Thursday, August 22, 2013

Oregon vineyard land rush is also a statement of confidence in the US economy

"Better put out more chairs, investment bankers are coming." Stoller Family Estate, Dundee Hills, Oregon
Oregon is suddenly the belle of the wine ball. A year ago the image was of enlightened hippies earnestly struggling to farm in sync with Mother Nature, with no wineries bigger than 175,000-cases King Estate. This week, it's all neckties, bankers and mortgage rates.

* Maison Louis Jadot just bought a 20-acre vineyard in the Yamhill-Carlton district, its first purchase outside Burgundy. Jacques Lardiere, who worked at Jadot for 42 years, will move to Oregon to be the winemaker, a stunning adjustment for a guy who retired earlier this year.

* Earlier this week, Jackson Family Wines (the Kendall-Jackson folks) bought a 15,000 case winery, also in Yamhill-Carlton. This will help them make wine for the La Crema brand from the 280 acres of vineyards they bought in the spring.

* Bacchus Capital Management, a California private equity fund, bought all or part of two Oregon wineries earlier this year. Bacchus' co-founder is Sam Bronfman, formerly of Seagram's and Diageo.

Why the sudden land rush for Oregon vineyards? It's really simple. Look at this chart, from January:

This data comes mostly from supermarkets and drug stores, not fine wine shops, and yet, Oregon wine sells for an average of $15 a bottle compared to under $7 for almost everything else, it's getting more expensive -- and sales are rising.

For a little more perspective, look at this chart:

The foreign equivalent of Oregon wine is New Zealand wine, which is the most expensive in the store. As with Oregon, there are no really cheap Kiwi wines. And it's showing easily the hottest sales growth.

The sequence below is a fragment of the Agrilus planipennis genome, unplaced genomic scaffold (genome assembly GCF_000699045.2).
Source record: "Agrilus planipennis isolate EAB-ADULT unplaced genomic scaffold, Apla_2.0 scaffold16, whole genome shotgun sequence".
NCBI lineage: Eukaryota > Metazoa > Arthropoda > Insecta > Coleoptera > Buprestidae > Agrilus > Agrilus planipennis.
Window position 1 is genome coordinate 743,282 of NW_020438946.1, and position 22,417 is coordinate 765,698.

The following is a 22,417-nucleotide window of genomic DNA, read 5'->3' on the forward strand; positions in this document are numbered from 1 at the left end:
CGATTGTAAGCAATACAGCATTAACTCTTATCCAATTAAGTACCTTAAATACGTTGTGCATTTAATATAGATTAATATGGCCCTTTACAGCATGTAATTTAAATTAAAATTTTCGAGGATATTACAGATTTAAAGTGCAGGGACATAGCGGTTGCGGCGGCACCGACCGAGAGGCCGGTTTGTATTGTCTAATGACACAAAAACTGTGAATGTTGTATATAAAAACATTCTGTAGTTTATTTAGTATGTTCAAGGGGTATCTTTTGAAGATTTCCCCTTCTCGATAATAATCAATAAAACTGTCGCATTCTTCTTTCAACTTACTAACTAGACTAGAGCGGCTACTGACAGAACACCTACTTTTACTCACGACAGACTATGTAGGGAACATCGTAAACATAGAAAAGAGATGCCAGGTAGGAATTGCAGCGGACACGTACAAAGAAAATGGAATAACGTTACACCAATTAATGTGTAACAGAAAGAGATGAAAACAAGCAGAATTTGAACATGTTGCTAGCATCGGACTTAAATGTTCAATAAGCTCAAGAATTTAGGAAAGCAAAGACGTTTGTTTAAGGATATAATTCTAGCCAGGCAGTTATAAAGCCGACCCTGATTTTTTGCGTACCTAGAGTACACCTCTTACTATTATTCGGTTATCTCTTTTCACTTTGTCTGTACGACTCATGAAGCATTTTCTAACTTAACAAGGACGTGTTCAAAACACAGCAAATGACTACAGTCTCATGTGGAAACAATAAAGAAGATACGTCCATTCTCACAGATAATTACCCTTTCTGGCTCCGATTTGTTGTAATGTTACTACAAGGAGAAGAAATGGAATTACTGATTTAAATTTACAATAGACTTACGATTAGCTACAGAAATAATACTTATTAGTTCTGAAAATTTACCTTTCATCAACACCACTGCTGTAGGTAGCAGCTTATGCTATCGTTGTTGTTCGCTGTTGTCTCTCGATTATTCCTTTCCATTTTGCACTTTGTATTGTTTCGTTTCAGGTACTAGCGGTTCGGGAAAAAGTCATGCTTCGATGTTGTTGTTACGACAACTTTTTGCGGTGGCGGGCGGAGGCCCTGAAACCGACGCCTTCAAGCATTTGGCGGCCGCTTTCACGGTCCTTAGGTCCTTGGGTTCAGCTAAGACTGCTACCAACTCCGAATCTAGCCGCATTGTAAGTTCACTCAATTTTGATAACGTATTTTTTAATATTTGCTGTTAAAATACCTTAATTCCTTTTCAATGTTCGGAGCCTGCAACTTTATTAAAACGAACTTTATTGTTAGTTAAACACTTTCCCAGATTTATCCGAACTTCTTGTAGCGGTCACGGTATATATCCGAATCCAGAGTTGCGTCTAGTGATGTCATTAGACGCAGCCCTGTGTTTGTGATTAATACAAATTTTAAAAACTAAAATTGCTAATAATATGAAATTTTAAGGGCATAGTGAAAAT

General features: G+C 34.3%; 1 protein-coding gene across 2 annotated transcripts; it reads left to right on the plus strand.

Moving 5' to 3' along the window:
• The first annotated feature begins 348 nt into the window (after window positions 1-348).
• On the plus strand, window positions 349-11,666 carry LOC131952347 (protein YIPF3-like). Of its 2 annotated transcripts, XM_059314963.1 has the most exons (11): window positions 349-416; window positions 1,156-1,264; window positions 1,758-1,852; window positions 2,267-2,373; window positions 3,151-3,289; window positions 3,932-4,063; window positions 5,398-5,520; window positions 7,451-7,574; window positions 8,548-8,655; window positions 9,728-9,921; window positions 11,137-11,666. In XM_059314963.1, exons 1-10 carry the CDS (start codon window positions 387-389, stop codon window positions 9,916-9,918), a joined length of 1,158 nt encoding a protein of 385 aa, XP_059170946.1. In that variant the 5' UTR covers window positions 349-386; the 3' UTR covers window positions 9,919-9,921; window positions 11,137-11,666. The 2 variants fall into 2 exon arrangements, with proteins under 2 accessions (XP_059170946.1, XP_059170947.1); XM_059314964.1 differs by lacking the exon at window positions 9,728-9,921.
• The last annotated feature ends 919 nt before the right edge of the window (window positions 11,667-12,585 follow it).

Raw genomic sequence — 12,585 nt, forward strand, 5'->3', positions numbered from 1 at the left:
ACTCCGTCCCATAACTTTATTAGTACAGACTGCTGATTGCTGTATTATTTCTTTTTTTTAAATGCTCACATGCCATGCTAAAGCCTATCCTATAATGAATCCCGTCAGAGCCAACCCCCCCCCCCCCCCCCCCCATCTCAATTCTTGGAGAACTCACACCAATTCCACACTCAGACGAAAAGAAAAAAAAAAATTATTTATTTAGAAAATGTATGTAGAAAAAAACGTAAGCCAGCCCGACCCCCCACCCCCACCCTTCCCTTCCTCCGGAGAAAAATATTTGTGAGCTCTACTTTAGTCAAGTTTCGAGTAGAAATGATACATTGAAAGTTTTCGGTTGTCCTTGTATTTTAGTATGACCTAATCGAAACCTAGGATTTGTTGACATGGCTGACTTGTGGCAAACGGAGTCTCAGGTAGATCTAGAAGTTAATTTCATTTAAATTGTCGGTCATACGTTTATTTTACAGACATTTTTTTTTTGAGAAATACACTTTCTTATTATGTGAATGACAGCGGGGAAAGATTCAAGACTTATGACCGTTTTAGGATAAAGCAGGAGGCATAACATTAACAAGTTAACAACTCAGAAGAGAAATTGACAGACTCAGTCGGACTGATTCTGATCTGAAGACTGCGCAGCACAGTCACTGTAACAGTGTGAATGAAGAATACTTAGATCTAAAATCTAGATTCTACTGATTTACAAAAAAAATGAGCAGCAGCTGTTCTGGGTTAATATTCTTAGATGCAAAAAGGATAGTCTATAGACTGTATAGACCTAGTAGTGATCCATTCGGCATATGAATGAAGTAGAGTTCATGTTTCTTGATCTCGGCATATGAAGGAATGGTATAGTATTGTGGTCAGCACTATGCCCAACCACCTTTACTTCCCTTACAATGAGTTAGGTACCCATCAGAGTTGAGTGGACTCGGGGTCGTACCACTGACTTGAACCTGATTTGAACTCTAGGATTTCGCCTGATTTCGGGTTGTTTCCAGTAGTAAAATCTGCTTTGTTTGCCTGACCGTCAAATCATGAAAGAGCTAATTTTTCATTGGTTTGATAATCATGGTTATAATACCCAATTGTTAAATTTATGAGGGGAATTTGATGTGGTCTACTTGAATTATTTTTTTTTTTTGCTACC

Smart businessmen are looking at that and trying to grab a piece of the upscale pie. One of Oregon's underrated advantages is that everybody knows there are no cheap wines from there, and even with Precept Wines and K-J and Bacchus moving in, there aren't going to be.

"Oregon suffered a lot during the recession," says wine industry analyst Barbara Insel of Stonebridge Research. "They simply cannot produce cheap wine. It's not what the soils and climate will give."

There's another connection between Oregon and New Zealand: they're both known for clean air and green farming.

You can argue about the size of the market willing to pay extra for those qualities, but there is a market and it doesn't have to be huge to give a boost to a state whose total production exceeded 2 million cases for the first time in 2011. In contrast, Gallo makes more than 1 million cases of just one brand, Apothic Red -- and that's not even its biggest brand.

Insel pointed out two interesting facts about the Jadot purchase. First, Jadot is actually owned by Kobrand, an American company, so this isn't quite the same as when Maison Joseph Drouhin built its winery in Oregon in the 1980s. That was a huge risk for the Drouhins and a validation for Oregon; this is an investment that will be easy to finance.

Second, horrific weather problems in Burgundy have led to a grape shortage.

"I wonder if this has something to do with the weather in Burgundy?" Insel says. "But it could just be time to get into American Pinot Noir."

Surely micro-scale artisanal Oregon winemakers like Jay MacDonald of EiEiO and Thomas Monroe of Division Winemaking Company are wondering today what this means for them. Will K-J come bearing aggressive lawyers, as it did when Jess Jackson entered the wine business? Is Oregon's collegial wine culture gone forever?

"They haven't done that in Napa," Insel says of K-J. "They don't care about whether other people approve but they try to be creative. They won't take the wines downmarket. They still have that quality about thinking strategically about where the market is going."

"I'm not sure how many Oregon wineries have national distribution," Insel says. "Now there are bigger players that can help develop Brand Oregon. These producers have confidence that they can market in the higher price categories."

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W. Blake Gray said...


Anonymous said...

Interesting point about the tough stretch of weather in Burgundy potentially driving them to look at other regions to produce pinot.

We were in Burgundy this spring, before the storms hit, and it was incredibly cold. At that point they were talking about the fact they might not have a summer in 2013.

As a wine producer that would have me looking at other regions as well.

Katherine Cole said...

Nicely done, Mr. Gray! You nailed it.

W. Blake Gray said...

Considering the source, that's the highest praise I've gotten in a long time. Thanks!